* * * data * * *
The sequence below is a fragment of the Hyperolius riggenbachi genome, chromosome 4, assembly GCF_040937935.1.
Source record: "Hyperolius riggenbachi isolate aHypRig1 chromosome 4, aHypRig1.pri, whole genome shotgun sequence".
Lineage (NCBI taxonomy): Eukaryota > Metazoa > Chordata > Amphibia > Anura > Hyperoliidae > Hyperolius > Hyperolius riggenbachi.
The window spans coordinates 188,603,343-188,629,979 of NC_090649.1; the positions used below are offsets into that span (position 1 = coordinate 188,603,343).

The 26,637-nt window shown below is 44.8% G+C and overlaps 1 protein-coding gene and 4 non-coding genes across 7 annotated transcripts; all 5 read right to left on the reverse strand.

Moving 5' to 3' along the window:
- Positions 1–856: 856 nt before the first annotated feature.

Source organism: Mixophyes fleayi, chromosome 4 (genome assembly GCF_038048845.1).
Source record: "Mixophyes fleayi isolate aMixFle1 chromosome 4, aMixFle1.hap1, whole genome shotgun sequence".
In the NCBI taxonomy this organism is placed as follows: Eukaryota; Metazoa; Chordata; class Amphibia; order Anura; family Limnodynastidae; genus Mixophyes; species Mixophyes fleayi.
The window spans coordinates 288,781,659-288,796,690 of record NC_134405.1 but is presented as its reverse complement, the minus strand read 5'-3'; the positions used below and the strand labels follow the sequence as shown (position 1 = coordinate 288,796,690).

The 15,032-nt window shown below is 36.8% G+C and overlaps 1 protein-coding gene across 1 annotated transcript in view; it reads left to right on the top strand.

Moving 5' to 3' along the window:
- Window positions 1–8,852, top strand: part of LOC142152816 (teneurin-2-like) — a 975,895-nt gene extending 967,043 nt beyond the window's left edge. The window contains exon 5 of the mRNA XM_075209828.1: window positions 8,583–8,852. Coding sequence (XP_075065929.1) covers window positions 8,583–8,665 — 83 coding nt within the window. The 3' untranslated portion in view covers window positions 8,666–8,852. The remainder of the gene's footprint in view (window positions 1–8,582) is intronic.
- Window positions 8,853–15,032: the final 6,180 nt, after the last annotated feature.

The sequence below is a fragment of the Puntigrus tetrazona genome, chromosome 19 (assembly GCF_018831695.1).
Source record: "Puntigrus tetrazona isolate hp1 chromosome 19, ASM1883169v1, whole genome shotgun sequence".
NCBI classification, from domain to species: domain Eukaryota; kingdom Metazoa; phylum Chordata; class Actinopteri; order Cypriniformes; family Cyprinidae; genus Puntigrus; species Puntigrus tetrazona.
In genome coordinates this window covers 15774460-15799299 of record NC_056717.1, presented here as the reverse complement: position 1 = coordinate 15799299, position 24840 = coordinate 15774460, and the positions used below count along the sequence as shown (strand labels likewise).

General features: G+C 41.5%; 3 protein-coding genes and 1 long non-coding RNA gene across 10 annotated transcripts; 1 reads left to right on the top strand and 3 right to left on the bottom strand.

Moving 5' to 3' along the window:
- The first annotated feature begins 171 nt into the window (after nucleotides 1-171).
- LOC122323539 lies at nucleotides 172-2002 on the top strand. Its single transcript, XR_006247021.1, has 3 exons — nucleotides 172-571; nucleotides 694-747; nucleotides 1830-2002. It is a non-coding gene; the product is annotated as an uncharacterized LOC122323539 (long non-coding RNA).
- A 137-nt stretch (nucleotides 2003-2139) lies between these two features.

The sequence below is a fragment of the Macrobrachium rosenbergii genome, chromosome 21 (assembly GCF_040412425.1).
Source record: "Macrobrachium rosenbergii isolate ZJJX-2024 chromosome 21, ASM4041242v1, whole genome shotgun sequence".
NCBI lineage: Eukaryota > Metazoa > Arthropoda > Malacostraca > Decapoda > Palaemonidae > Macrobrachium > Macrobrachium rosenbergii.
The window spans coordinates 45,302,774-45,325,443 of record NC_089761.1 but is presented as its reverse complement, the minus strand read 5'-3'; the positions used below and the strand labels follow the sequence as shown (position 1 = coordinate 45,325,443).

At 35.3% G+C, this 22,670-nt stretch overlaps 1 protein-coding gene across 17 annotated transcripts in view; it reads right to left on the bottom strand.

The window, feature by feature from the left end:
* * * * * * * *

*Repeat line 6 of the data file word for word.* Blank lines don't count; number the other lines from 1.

Moving 5' to 3' along the window: